The Accidental Fast – Background

This is Part 1 of 4 of my Accidental Fast series.

A few weeks ago, as I stumbled out the door on my way to catch the bus to work, I noticed that Kevin had left a fried egg on the stove, an English muffin in the toaster, and a mug of coffee by the door (i.e., the contents of his usual breakfast). I giggled (typical Kevin) and then felt sorry for him, knowing he would be sitting at work with an empty stomach.

When I texted him about it, he told me he had forgotten his breakfast and had decided to fast for two days.

For Kevin, this meant subsisting on only water and one cup of green tea per day for 48 hours. (If you know Kevin and his capacity for ingestion, this is laughable.) For me, it meant having to make my own dinner (i.e., throw cereal in a bowl).

Kevin handled his fast with grace and rigidity. He was less energetic and went to bed early, but he didn’t waiver, even when I tempted him with freshly baked Panera bread. (OK, so I ate out the night he didn’t cook! I’m guilty.) And he had a quiet peacefulness about him; he was less feisty and I won all the arguments.

When he broke his fast at dinner on the second evening, he made the most delicious tempeh I’ve ever had. He cooked it in soy sauce and onion dressing, then served it on a toasted yeast roll with caramelized onions and peppers and a Greek-ish yogurt sauce (can you tell I’m writing this whilst fasting?). It was amazing. The fast did wonders for his culinary creativity.

But it also was great for his ego (as if he needed help with that). Kevin thought he had mastered his existence. He walked around with his head a little higher, flaunting this new-found enlightenment that he had gained from only two days of fasting. I’ve never seen him more proud of himself.

While Kevin’s fast was certainly inspiring, it didn’t seem like something I wanted to do. I love to eat. I eat five to six times a day, and I use that fuel to keep myself in moderate shape. Denying my body the food it loves never seemed like an option.

Fast (pun definitely intended) forward to two weeks later. I was supposed to have a lunch meeting, for which lunch would be provided, so I did not pack anything. But then the meeting was cancelled, leaving me lunch-less. As I was complaining about this to Kevin, he suggested his signature two-day fast. We chatted about how to do it and what to imbibe, and then I asked him, “So when you felt hungry, you just ate water?” To which Kevin replied:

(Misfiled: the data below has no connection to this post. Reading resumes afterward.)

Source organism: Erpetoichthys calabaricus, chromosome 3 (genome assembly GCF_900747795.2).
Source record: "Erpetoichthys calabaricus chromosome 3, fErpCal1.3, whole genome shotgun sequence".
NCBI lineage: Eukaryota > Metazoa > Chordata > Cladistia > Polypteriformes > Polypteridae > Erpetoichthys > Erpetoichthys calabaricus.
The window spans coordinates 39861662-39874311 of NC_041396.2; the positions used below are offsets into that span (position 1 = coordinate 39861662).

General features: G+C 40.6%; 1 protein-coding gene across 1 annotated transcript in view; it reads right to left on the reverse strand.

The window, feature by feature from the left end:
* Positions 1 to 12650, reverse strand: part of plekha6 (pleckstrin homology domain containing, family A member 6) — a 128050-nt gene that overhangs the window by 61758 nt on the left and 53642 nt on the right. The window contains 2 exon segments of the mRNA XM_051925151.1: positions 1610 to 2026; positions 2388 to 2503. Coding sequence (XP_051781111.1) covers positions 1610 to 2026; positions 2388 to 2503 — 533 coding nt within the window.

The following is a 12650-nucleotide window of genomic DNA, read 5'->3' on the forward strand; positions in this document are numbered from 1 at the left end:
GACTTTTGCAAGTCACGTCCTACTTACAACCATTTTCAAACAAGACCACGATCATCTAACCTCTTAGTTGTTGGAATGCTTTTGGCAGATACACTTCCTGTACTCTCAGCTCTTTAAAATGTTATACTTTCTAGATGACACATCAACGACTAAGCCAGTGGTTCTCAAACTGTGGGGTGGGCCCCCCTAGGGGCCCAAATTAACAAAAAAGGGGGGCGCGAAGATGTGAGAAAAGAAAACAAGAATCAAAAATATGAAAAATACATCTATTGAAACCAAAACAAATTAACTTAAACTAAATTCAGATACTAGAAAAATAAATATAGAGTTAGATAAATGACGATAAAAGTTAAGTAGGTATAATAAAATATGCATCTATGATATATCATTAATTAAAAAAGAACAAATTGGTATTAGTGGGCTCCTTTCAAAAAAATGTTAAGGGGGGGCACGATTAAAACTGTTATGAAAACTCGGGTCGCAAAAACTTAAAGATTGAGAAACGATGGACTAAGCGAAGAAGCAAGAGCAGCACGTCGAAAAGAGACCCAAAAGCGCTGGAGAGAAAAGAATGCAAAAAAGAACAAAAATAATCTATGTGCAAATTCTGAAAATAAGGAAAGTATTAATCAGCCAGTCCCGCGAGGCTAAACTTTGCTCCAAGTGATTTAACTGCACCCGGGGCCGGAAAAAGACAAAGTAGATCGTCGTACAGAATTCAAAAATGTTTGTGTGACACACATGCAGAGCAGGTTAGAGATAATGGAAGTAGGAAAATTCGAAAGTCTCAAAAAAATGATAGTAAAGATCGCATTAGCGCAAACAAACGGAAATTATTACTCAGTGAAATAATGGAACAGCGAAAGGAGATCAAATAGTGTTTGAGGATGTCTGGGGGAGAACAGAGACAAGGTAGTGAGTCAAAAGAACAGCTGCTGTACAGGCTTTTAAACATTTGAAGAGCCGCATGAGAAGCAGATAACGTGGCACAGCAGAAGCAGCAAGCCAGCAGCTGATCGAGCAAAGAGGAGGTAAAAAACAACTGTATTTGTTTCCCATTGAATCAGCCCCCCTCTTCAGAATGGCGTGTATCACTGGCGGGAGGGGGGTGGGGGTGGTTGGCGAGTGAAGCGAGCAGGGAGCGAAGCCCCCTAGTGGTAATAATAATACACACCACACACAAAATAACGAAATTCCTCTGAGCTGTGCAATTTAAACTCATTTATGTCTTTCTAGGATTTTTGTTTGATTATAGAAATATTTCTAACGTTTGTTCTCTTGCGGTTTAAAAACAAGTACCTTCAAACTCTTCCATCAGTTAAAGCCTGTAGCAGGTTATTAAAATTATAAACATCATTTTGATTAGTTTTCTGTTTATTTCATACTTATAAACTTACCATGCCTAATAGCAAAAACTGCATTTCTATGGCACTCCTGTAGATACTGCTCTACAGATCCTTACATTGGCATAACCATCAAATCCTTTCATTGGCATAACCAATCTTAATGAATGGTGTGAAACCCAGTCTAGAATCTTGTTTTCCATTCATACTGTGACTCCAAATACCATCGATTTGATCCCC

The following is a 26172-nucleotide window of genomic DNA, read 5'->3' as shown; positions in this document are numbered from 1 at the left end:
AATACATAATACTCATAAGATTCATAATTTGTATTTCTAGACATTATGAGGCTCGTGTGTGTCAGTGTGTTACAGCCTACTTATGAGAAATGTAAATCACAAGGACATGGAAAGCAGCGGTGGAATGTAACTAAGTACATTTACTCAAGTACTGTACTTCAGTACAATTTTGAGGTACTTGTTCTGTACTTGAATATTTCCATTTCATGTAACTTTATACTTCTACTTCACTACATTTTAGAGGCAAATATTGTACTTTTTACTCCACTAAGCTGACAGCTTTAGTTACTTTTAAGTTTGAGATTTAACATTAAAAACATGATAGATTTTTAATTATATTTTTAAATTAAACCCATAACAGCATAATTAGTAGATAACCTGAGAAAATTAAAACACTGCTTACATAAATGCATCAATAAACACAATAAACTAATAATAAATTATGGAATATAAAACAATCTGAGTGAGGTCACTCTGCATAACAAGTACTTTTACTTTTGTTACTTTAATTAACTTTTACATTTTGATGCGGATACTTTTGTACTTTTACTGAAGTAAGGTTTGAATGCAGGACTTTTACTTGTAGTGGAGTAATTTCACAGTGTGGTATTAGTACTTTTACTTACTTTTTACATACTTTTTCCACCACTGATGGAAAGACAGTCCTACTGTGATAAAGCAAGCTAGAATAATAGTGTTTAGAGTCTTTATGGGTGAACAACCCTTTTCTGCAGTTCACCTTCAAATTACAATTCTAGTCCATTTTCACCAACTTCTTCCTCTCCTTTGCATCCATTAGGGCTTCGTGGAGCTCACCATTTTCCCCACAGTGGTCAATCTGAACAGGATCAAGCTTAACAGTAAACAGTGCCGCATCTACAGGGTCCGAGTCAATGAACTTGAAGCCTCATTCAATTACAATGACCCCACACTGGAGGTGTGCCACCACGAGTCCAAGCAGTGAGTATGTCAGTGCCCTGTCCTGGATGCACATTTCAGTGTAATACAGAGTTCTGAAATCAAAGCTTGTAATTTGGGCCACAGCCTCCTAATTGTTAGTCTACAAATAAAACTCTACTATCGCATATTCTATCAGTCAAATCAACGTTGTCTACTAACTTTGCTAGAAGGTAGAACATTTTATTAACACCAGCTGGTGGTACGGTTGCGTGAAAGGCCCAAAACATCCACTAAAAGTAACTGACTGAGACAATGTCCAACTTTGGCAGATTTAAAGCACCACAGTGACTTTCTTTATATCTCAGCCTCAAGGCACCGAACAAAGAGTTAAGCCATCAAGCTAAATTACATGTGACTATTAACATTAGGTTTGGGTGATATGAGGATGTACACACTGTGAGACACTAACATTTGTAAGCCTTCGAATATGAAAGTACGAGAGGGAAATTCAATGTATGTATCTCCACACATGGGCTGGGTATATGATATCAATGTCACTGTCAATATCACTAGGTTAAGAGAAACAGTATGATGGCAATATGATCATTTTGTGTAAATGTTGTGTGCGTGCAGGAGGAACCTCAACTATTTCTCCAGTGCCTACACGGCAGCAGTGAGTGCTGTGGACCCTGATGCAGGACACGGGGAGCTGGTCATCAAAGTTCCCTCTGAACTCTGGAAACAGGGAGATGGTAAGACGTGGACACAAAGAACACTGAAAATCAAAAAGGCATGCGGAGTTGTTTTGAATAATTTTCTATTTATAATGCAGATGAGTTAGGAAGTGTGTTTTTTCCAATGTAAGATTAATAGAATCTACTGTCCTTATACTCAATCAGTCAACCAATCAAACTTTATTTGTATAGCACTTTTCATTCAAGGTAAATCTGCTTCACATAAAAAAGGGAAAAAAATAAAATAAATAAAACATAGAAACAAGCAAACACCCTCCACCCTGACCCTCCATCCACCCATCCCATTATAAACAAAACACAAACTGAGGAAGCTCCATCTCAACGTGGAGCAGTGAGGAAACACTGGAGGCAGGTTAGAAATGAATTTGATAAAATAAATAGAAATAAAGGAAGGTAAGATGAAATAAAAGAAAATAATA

No. I consumed the cosmic energy of the universe.

Cosmic energy, part of a balanced fast. Yum.

(I think he was kidding, but I also think he was partly serious…)

At first, I really, really did not want to fast, and I came up with plenty of excuses as to why right now was not a good time: I had three boring meetings to get through (and no one can do that on an empty stomach); I ride the bus so being hungry will be unsafe because I have to walk a lot (and sometimes run); I’m supposed to go out for drinks with friends tonight; we are in the middle of some construction on our house and have things to do.

But then my first fasting revelation hit me: there is never a “right time.” There is always “life” to get through. Like with most honorable pursuits, you have to consciously make a way, even when it seems impossible.

So I decided to try it.

The only experience I had with fasting up to this point was the I’m-too-depressed-to-eat fast I completed after every breakup, where I ate my feelings instead of food and, without fail, lost about 10 pounds. Usually, my mother or a friend would force me to eat, but the lack of appetite meant I only nibbled at food, but I still ate, technically.

Kevin left me with one more bit of advice:

Just watch out for sharts.

Fantastic. Good thing I wore black pants on Day 1.

 

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